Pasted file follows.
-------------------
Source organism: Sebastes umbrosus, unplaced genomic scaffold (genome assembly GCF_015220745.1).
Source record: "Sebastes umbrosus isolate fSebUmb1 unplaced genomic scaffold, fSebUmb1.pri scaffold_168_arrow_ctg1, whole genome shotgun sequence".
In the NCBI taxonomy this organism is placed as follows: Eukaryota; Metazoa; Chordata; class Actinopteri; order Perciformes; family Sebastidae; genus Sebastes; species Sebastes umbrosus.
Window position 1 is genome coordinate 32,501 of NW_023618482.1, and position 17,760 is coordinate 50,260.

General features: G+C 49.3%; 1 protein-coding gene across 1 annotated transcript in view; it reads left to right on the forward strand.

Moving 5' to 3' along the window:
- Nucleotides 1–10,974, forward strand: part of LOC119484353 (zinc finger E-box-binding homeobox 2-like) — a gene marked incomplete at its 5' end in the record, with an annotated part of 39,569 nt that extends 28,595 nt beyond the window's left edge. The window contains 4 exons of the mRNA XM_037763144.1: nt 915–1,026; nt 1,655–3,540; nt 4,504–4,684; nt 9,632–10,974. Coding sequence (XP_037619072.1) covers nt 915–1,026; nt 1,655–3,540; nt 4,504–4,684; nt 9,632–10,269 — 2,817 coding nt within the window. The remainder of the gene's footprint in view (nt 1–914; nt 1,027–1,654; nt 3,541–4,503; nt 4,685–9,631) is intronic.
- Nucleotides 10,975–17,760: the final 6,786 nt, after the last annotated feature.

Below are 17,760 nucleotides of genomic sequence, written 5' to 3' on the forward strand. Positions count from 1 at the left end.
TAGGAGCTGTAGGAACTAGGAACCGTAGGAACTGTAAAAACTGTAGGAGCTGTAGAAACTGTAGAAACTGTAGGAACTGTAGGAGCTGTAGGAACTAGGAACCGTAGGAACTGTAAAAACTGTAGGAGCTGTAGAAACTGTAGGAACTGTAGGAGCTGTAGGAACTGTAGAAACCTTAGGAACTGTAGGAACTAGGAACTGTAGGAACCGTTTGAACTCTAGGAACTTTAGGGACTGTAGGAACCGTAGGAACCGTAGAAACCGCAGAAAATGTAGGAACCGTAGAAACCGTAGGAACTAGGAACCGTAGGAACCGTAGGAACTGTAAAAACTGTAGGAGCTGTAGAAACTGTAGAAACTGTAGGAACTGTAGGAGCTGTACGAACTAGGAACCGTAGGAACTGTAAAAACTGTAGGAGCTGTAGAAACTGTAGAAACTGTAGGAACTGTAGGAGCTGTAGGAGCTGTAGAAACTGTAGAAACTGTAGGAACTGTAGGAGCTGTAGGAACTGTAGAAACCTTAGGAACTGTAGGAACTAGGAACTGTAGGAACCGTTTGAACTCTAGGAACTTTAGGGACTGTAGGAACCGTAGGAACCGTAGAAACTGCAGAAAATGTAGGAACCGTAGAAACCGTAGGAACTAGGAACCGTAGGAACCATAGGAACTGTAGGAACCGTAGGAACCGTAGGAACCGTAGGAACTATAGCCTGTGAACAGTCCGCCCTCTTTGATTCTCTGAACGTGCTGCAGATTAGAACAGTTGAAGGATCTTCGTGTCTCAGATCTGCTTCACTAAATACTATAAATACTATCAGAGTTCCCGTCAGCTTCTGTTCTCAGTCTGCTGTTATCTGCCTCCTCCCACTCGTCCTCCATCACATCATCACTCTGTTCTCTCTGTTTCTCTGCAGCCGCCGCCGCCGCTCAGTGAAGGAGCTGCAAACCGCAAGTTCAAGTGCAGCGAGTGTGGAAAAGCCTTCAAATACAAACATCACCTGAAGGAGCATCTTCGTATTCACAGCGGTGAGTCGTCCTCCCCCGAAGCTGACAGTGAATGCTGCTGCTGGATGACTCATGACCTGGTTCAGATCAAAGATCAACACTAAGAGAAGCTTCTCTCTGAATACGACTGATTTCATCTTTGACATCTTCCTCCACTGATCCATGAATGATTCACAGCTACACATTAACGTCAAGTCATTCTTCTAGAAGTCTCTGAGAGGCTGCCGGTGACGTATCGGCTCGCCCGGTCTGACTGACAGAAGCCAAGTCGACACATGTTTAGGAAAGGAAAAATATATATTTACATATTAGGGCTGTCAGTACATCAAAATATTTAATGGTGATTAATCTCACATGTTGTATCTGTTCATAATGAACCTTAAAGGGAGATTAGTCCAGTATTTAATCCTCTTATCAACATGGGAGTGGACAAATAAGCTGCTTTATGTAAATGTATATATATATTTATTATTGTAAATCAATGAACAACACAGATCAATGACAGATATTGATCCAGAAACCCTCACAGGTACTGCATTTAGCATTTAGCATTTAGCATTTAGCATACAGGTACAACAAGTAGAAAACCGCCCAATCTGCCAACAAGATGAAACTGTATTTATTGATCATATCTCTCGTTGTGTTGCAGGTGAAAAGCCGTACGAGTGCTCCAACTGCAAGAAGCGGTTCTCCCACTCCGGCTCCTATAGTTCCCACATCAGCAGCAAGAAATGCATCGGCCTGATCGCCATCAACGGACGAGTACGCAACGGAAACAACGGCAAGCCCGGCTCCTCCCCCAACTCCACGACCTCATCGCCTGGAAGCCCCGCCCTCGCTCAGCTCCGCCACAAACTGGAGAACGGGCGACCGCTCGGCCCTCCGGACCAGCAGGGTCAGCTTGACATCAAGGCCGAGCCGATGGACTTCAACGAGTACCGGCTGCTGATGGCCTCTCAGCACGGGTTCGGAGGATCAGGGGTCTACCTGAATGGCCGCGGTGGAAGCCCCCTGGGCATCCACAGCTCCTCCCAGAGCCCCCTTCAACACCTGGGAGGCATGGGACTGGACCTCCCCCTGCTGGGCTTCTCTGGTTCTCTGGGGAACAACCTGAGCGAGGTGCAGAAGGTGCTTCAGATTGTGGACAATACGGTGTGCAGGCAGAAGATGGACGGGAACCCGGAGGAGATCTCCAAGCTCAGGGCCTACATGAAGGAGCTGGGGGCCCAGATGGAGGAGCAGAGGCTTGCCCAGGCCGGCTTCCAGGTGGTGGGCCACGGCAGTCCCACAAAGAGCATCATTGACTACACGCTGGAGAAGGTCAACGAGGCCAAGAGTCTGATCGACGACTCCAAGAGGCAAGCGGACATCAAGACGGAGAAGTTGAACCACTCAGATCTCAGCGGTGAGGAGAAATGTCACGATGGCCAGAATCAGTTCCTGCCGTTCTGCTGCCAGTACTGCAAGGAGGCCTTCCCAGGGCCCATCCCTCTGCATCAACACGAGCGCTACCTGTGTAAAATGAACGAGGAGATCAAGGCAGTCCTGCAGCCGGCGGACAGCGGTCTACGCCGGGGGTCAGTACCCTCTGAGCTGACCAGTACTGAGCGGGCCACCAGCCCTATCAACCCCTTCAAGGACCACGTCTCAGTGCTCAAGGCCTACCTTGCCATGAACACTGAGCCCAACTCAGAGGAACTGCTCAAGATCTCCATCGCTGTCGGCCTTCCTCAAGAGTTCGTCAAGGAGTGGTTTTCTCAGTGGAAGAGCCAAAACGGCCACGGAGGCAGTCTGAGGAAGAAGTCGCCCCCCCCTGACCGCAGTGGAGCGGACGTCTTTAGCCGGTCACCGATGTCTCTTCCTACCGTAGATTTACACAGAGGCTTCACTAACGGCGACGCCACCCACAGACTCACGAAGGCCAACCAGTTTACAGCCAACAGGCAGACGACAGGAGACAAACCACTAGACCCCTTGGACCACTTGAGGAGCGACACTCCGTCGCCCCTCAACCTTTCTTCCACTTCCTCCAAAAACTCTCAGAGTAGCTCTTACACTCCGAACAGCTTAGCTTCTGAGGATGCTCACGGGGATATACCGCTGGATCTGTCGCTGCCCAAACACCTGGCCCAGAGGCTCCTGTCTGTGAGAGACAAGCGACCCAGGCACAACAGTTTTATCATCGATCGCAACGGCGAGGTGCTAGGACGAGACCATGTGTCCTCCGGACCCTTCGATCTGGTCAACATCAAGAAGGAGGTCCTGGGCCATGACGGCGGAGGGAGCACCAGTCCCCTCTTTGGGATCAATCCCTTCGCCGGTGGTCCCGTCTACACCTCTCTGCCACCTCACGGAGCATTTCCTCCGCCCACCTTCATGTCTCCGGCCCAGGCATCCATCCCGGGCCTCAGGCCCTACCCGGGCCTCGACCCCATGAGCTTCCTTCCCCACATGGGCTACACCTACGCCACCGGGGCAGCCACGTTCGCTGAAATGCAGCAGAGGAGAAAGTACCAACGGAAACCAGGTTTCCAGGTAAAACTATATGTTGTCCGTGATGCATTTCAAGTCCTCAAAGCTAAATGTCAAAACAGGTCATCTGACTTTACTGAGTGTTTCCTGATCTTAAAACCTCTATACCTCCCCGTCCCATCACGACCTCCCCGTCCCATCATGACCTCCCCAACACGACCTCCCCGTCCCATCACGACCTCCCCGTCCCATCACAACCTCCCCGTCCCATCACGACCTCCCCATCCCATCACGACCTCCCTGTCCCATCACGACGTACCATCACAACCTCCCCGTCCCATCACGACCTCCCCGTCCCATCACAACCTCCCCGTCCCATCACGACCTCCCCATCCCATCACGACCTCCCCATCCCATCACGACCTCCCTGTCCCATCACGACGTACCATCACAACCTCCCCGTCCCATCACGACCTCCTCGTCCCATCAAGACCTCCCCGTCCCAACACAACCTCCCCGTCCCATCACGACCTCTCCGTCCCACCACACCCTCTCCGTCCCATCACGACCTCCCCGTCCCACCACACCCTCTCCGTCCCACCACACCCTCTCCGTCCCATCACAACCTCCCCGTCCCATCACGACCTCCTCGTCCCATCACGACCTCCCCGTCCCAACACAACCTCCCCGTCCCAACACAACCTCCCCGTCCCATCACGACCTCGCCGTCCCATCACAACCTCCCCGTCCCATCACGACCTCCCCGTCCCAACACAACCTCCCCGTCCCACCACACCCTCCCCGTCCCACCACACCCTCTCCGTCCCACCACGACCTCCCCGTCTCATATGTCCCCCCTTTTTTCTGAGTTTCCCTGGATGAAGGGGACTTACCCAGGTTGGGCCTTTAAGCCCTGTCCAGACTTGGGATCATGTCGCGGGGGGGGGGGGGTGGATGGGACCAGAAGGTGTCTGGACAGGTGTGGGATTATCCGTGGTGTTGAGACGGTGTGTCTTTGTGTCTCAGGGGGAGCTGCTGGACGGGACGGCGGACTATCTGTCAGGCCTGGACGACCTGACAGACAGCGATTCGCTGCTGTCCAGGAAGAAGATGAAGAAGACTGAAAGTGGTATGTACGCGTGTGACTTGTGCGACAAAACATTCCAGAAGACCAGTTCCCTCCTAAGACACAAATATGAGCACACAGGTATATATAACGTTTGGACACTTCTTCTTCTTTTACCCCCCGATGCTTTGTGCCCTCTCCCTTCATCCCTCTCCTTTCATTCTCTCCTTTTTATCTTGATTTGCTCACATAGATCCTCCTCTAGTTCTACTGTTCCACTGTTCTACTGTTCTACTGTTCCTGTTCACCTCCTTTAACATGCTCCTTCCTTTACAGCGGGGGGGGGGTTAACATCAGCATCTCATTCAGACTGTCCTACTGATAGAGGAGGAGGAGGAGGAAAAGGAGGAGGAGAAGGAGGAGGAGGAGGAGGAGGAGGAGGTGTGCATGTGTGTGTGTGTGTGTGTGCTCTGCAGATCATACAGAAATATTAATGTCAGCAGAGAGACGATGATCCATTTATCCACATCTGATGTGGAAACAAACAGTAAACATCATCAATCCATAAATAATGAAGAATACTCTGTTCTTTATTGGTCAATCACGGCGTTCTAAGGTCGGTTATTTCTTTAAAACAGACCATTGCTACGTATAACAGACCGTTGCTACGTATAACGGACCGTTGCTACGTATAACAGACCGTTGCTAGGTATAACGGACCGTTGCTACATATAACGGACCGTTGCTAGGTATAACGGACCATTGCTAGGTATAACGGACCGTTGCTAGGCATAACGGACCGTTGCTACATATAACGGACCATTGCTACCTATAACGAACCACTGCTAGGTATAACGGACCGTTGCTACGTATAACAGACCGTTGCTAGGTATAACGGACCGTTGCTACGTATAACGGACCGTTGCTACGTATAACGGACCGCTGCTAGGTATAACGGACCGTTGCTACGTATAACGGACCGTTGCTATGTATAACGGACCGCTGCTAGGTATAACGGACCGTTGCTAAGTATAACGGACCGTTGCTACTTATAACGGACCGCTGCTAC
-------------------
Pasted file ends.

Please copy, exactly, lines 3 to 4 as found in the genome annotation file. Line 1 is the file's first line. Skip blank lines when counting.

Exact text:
In the NCBI taxonomy this organism is placed as follows: Eukaryota; Metazoa; Chordata; class Actinopteri; order Perciformes; family Sebastidae; genus Sebastes; species Sebastes umbrosus.
Window position 1 is genome coordinate 32,501 of NW_023618482.1, and position 17,760 is coordinate 50,260.